Wednesday, July 2, 2014

Milling the Homestead Necessities

By Anneli Carter

Anneli Carter, author and co-owner of Deer Isle Hostel
A few years ago a major piece of our homesteading puzzle fell into place when we bought a Wood-Mizer portable sawmill. Up to that point we'd been dependent on the lumber yard and its supply, as well as friends and acquaintances with occasional stacks of lumber for us to rifle through or logs to mill somewhere else. Because we don't have any heavy equipment to transport logs with, anything cut on our land had to be moved by someone else, first to a mill and then back here.

Now, on every first day of a new building project we start where all building projects ought to start: in the woods. We select the trees that fit our intended purpose, fell them, haul them with our people-powered log hauler and turn them into lumber right here in our yard. Last year we built a timber-framed hut from a red oak that started to shade the garden; that entire frame didn't travel more than 300 feet from the stump to the mill to the site.
Building at Deer Isle Hostel

But not all logs have to come to our yard. The mill isn't so big or heavy that it can't be loaded onto our trailer and hauled behind our Subaru. This week we have the Wood-Mizer set up a couple of miles down the road at a friend's place. He's a tree feller and has stacked up a pile of cedar, black locust and spruce – really nice red spruce – that's all ours as a trade for milling the hardwood for him. We get the perfect lumber for our next projects and he gets the perfectly matched lumber for the sauna he'll build at his place.

Anneli operating her Wood-Mizer LT15 sawmill
We bought the portable mill to provide our own building material and to make use of the trees that need to come down around our yard. The gasoline it takes to run the machine is a tradeoff, but for us the gains are so many that the emission footprint still is much smaller than it would have been if we had to go somewhere to buy what we now can produce. In addition, the by-products have turned out to be just as valuable to us as the lumber. 
Slabs from the LT15 sawmill

For one thing, the sawmill gives us slabs (the off cuts with bark on one side). Tons of slabs and for anyone cooking on a small wood stove, there's nothing better to get your tea water boiling than some dry spruce slabs. We get enough for ourselves, and then more. We give slabs to neighbors and friends and in return we get something else, like warm spaces to start tomato seedlings in or help to look after our chickens if we go away somewhere.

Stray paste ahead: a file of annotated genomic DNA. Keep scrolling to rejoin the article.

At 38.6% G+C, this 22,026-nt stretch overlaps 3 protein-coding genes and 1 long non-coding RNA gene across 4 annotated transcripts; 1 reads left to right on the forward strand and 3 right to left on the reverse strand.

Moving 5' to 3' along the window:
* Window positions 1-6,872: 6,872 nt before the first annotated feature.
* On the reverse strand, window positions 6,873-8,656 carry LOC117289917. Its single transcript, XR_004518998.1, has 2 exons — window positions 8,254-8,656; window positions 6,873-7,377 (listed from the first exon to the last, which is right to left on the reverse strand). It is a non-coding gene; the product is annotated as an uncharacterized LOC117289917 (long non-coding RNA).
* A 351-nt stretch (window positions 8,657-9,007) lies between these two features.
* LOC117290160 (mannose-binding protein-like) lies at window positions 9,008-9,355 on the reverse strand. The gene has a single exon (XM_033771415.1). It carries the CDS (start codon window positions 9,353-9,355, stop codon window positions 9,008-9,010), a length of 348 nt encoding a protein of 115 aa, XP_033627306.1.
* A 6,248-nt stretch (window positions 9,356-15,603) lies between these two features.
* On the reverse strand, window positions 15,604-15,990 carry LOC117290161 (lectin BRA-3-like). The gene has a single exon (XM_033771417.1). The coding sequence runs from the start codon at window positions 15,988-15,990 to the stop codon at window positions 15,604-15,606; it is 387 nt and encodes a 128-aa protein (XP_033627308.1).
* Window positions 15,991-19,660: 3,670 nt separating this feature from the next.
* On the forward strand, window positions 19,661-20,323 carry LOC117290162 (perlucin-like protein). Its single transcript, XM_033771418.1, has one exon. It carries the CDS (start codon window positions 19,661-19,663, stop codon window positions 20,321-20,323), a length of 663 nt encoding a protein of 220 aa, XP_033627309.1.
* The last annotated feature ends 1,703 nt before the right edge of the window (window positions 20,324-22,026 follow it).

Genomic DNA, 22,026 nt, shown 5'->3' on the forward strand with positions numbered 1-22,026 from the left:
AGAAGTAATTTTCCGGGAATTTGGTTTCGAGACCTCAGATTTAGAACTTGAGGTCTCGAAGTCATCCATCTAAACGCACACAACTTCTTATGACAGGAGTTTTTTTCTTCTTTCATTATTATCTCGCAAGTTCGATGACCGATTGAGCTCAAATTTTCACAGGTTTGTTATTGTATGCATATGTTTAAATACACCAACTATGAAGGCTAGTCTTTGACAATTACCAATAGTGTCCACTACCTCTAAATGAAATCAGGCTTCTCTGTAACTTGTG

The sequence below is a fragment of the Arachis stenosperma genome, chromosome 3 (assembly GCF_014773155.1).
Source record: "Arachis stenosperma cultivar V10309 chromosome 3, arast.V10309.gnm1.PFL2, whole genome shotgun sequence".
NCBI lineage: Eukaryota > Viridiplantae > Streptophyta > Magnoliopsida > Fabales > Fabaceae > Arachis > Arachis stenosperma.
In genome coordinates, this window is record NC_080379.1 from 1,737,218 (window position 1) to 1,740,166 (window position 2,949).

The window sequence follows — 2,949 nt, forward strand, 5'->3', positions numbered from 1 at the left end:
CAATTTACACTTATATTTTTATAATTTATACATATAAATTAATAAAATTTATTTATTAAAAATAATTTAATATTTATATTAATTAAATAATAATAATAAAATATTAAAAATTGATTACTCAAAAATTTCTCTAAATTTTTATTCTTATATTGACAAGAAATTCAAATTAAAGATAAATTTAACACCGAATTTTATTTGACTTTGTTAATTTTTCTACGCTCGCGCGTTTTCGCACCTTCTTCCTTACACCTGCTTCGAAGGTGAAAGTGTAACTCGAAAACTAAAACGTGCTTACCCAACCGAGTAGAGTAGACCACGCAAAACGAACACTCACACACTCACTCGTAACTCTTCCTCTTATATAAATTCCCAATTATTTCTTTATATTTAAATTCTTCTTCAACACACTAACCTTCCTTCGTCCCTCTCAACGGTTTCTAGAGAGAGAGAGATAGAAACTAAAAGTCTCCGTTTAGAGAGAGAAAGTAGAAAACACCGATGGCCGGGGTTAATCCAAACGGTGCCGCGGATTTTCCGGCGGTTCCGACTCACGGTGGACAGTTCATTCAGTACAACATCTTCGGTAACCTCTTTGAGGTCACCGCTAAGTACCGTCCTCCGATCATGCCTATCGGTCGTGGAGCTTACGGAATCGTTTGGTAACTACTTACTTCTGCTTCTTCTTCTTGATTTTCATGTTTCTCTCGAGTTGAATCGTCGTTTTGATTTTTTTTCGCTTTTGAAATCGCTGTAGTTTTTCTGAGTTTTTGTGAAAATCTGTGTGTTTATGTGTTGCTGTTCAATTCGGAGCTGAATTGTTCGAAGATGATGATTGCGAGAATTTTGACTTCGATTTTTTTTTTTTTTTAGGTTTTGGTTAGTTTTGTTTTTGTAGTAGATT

Sawdust can be used for many
homesteading applications
Then there's the sawdust. It might not sound like much compared with the $1,000 pieces of locust we cut this morning, but I don't know what we would do without the sawdust the milling provides us. I don't know what we did before we had the mill as we use the sawdust in our outhouses, to pack the root crops in for storage and in our chicken house. We go through perhaps 60 feed sacks of it every year, a resource we would have to go somewhere to get if it weren't for our mill. 

To say the sawmill is a piece in the homesteading puzzle might be a slight understatement as in some ways it's a key factor. It enables us to progress with our building projects without necessarily having the money it otherwise would take, it ties us to our community with labor- and resource trades, and it makes it easier for us to store food, keep our chicken house clean and have nice outhouses for the Hostel guests. Some of the essence of homesteading right there: providing for yourself and your community using your own resources and making the most of what's around you. Who would ever have thought that a Wood-Mizer would to the trick?

Visit for more information on homesteading or to order Anneli's new book.